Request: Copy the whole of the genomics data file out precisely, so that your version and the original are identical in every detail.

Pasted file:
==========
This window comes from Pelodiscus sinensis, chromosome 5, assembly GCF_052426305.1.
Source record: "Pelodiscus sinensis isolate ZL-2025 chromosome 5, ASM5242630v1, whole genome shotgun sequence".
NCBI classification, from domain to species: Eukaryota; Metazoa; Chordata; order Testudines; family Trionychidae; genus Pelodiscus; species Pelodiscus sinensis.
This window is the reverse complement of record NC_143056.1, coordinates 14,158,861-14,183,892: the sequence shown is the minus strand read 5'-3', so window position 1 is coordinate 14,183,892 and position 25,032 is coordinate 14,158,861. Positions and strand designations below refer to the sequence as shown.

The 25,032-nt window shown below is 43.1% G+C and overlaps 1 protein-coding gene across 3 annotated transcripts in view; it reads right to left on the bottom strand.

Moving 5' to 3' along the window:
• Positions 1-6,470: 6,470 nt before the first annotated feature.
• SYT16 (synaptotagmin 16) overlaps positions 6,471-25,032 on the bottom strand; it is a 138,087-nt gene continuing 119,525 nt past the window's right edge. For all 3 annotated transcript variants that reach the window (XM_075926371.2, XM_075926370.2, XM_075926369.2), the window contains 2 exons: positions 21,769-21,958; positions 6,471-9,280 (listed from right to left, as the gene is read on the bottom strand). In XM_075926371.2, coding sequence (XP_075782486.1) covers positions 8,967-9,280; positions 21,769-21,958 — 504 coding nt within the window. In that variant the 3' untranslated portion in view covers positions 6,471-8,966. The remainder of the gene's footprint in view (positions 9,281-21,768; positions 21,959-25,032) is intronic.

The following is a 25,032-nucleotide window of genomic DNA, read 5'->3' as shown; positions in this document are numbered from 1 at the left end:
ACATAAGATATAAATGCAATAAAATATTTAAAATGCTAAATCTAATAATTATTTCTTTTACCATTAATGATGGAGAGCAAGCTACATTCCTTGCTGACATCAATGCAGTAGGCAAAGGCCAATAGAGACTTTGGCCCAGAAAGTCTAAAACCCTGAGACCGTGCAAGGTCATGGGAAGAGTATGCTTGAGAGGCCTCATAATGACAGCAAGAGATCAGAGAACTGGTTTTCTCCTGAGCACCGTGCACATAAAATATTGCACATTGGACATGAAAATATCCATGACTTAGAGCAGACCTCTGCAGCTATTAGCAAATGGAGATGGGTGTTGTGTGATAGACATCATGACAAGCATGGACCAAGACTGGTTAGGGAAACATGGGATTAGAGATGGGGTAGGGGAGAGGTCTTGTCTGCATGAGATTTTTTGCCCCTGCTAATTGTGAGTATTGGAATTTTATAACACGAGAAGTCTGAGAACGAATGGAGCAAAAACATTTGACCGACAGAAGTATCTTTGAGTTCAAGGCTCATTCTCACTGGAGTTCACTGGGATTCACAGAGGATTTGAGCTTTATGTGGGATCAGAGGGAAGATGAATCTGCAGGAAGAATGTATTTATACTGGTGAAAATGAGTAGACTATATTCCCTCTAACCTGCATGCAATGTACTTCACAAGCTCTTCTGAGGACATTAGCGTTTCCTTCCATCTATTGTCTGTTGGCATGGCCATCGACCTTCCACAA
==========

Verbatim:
This window comes from Pelodiscus sinensis, chromosome 5, assembly GCF_052426305.1.
Source record: "Pelodiscus sinensis isolate ZL-2025 chromosome 5, ASM5242630v1, whole genome shotgun sequence".
NCBI classification, from domain to species: Eukaryota; Metazoa; Chordata; order Testudines; family Trionychidae; genus Pelodiscus; species Pelodiscus sinensis.
This window is the reverse complement of record NC_143056.1, coordinates 14,158,861-14,183,892: the sequence shown is the minus strand read 5'-3', so window position 1 is coordinate 14,183,892 and position 25,032 is coordinate 14,158,861. Positions and strand designations below refer to the sequence as shown.

The 25,032-nt window shown below is 43.1% G+C and overlaps 1 protein-coding gene across 3 annotated transcripts in view; it reads right to left on the bottom strand.

Moving 5' to 3' along the window:
• Positions 1-6,470: 6,470 nt before the first annotated feature.
• SYT16 (synaptotagmin 16) overlaps positions 6,471-25,032 on the bottom strand; it is a 138,087-nt gene continuing 119,525 nt past the window's right edge. For all 3 annotated transcript variants that reach the window (XM_075926371.2, XM_075926370.2, XM_075926369.2), the window contains 2 exons: positions 21,769-21,958; positions 6,471-9,280 (listed from right to left, as the gene is read on the bottom strand). In XM_075926371.2, coding sequence (XP_075782486.1) covers positions 8,967-9,280; positions 21,769-21,958 — 504 coding nt within the window. In that variant the 3' untranslated portion in view covers positions 6,471-8,966. The remainder of the gene's footprint in view (positions 9,281-21,768; positions 21,959-25,032) is intronic.

The following is a 25,032-nucleotide window of genomic DNA, read 5'->3' as shown; positions in this document are numbered from 1 at the left end:
ACATAAGATATAAATGCAATAAAATATTTAAAATGCTAAATCTAATAATTATTTCTTTTACCATTAATGATGGAGAGCAAGCTACATTCCTTGCTGACATCAATGCAGTAGGCAAAGGCCAATAGAGACTTTGGCCCAGAAAGTCTAAAACCCTGAGACCGTGCAAGGTCATGGGAAGAGTATGCTTGAGAGGCCTCATAATGACAGCAAGAGATCAGAGAACTGGTTTTCTCCTGAGCACCGTGCACATAAAATATTGCACATTGGACATGAAAATATCCATGACTTAGAGCAGACCTCTGCAGCTATTAGCAAATGGAGATGGGTGTTGTGTGATAGACATCATGACAAGCATGGACCAAGACTGGTTAGGGAAACATGGGATTAGAGATGGGGTAGGGGAGAGGTCTTGTCTGCATGAGATTTTTTGCCCCTGCTAATTGTGAGTATTGGAATTTTATAACACGAGAAGTCTGAGAACGAATGGAGCAAAAACATTTGACCGACAGAAGTATCTTTGAGTTCAAGGCTCATTCTCACTGGAGTTCACTGGGATTCACAGAGGATTTGAGCTTTATGTGGGATCAGAGGGAAGATGAATCTGCAGGAAGAATGTATTTATACTGGTGAAAATGAGTAGACTATATTCCCTCTAACCTGCATGCAATGTACTTCACAAGCTCTTCTGAGGACATTAGCGTTTCCTTCCATCTATTGTCTGTTGGCATGGCCATCGACCTTCCACAA